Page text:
We are also acting for your proposed lender [Name of bank/building society] in this transaction. We have a duty to fully reveal to your lender all relevant facts about the purchase and mortgage. This includes:
- any differences between your mortgage application and information we receive during the transaction
- any cash back payments or discount schemes that a seller is giving you
On 13 June 2014, the Consumer Contracts (Information, Cancellation and Additional Charges) Regulations 2013 will come into force and you will need to provide the information in the model instructions on the right to cancel (Word 13kb).
Read the Consumer Contracts Regulations 2013 practice note.
020 7320 5675
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020 7320 5675
5.2.10 Payment of commissions
You must not make secret profit from your relationship with your client. Outcome 1.15 of chapter 1 of the SRA Code requires that you account to your client for any financial benefit you receive as a result of your instructions. This includes commission. Where you receive a financial benefit as a result of acting for a client, you should normally either:
- pay it to the client
- offset it against your fees, or
You should only keep it where you can justify keeping it, you have told the client the amount of the benefit (or an approximation if you do not know the exact amount) and the client has given informed consent that you can keep it.
If the commission relates to activities regulated by the Financial Services Authority (FSA) you will need to consider FSA requirements as well.
5.2.11 Payments of interest on money held in client accounts
The Accounts Rules provide that you must account to the client for any interest earned on client monies, when it is fair and reasonable to do so in all the circumstances. You must have a written policy on the payment of interest, which seeks to provide a fair outcome. The terms of the policy must be drawn to the attention of the client at the outset of a retainer, unless it is inappropriate to do so in the circumstances. For example, it may be unnecessary if you have acted for the client previously. You may wish to include a paragraph in your terms of business about your interest policy.
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5.2.12 The distance selling regulations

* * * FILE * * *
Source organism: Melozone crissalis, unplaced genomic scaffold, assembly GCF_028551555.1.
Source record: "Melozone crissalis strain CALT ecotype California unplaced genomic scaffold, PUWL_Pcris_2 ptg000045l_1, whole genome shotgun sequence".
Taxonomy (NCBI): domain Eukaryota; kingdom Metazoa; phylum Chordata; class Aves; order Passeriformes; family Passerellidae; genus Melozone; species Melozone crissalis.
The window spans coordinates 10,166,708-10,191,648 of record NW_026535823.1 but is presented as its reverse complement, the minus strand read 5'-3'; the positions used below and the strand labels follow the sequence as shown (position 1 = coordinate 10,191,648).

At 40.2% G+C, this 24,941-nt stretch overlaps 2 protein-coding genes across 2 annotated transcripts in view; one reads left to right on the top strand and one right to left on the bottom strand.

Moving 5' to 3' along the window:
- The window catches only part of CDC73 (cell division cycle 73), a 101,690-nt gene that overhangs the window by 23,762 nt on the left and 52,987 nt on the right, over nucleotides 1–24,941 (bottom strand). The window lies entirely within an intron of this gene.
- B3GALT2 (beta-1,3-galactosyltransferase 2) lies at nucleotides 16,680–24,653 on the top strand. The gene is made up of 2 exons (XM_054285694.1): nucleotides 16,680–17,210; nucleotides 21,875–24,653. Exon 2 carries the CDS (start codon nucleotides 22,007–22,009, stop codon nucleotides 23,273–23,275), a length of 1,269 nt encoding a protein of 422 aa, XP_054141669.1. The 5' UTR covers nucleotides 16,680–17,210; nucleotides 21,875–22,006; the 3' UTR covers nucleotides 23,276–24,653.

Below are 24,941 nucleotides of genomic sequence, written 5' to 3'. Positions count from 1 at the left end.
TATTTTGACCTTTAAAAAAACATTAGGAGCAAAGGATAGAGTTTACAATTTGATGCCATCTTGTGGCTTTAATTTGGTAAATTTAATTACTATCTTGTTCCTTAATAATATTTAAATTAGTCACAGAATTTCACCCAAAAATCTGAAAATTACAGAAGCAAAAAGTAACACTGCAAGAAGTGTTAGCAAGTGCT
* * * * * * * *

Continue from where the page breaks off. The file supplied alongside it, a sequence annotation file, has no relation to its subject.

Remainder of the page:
If you have not met the client, you must consider whether the Consumer Protection (Distance Selling) Regulations 2000 apply. These regulations provide for a period during which the client can cancel their instructions without cost. You should include information about this right in the terms of business.
We have not met with you, so the Consumer Protection (Distance Selling) Regulations 2000 apply to this work. This means you have the right to cancel your instructions to us within seven working days of receiving this letter. You can cancel your instructions by contacting us by post or by fax to this office.
Once we have started work on your file, you may be charged if you then cancel your instructions. If you would like us to commence work on your file within the next seven working days, please:
- sign these terms and conditions
- tick the box marked 'commence work now'
- return it to this office by post or fax
5.2.13 Financial arrangements with clients
You should tell clients how you will receive funds from them and make payments to them. This is due to the strict requirements for client accounts, and the risk that clients may try to use your client account to launder money. Large cash payments may also be a sign of money laundering and accepting them can also be a security risk. You should establish a policy of not accepting cash payments above a certain limit either at your office or into your bank account.
Our practice's policy is [not to accept cash from clients/to only accept cash up to £X].
If you try to avoid this policy by depositing cash directly with our bank, we may decide to charge you for any additional checks we decide are necessary to prove the source of the funds.